General, How to


Elizabeth Otike Written by Elizabeth Otike · 1 min read >

The tax system was started as a measure to help Government raise funds to be able to finance basic recourses for the people.


It has existed since the earliest forms of recorded government in history: from ancient Egypt, when the pharaohs levied taxes in the form of shares of agricultural production and labour; to ancient Rome where farmers were required to pay a tenth of their production (decimal) to the tax administration (aquarium); and even in Medieval Europe, where a similar taxation system became one source of financing for the Church. (SOAS, n.d.)

Nowadays, governments have developed more sophisticated systems and processes for defining who is taxed, what is taxed (the ‘tax base’), how much is taxed, and which personal conditions of the taxpayers should be considered.


Adam Smith, who is known as the father of economics, argued that taxes should be proportional across all levels and sources of income.

He argued that a good tax system should be;

  • FAIR: A person or entity should be taxed similarly and equitably. That is, the taxes one pays should be proportionate to their income.
  • CERTAINTY: There should be laid down rules on the conditions of being taxed. Which should be uniform among all taxpayers.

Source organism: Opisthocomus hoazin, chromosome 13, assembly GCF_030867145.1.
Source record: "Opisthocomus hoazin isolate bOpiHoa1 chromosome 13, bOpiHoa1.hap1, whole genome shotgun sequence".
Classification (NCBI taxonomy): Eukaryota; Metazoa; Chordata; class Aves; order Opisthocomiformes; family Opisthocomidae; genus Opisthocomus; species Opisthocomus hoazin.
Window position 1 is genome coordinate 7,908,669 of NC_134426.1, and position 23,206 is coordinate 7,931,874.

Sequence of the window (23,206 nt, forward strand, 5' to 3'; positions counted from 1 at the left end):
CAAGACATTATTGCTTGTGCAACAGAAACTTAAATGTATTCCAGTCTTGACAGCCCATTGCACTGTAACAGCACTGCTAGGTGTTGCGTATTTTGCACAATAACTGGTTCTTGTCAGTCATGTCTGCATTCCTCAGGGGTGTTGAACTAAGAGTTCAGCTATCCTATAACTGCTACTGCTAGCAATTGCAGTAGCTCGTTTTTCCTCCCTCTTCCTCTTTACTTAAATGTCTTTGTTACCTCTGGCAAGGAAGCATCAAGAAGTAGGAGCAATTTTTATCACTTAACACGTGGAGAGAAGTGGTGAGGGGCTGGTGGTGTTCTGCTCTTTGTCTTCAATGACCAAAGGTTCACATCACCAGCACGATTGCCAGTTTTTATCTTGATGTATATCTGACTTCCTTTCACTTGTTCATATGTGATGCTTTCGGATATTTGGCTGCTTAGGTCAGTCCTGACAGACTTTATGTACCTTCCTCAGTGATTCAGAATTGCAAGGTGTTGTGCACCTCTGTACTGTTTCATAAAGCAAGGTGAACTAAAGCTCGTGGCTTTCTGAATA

• CONVENIENCE: The method of payment and timing for tax should be convenient for taxpayers. That’s why if its income, it should be paid as soon as income is earned; if its sales it should also be paid as soon as the sales have been made.

This helps both the taxpayer and the government plan their deliverables and be compliant with the laid down rules.

  • ECONOMY: It should be based on an equitable amount as the tax burden shouldn’t be too much on the low-income tax taxpayers.


Taxation is important as it assists the government to afford the amenities that its people need. For example, Roads, healthcare, transportation, education and cost of governance.

We all pay our taxes in one way or another. Either by paying for a bill and additional taxes such as VAT. Most Nigerians have this issue of noncompliance which should be investigated.

Because we think we are hurting the government but in actual sense, we are hurting ourselves. So please, let us all try to do our bit.


  • PAYE: Pay as you earn is an example of earning tax. It is basically for employees within an organisation, and it helps keep them compliant with their civic duty (paying Tax).
  • VAT: Value Added Tax is a commodities tax. It is placed on goods and services. Its percentage in Nigeria is 7.5%, (Which I’m sure we all know, as we see it on most of our purchase receipts.
  • CIT: Company income taxes are enterprise taxes. These are taxes paid by legal entities in the country. That is all limited liability companies and PLCs pay a particular percentage of their profit as taxes.

There are also taxes and levies paid like TET, WHT, PPT, CGT, Stamp duty, etc.

Works Cited

SOAS. (n.d.). Understanding Public Financial Management. Retrieved from Future learn:

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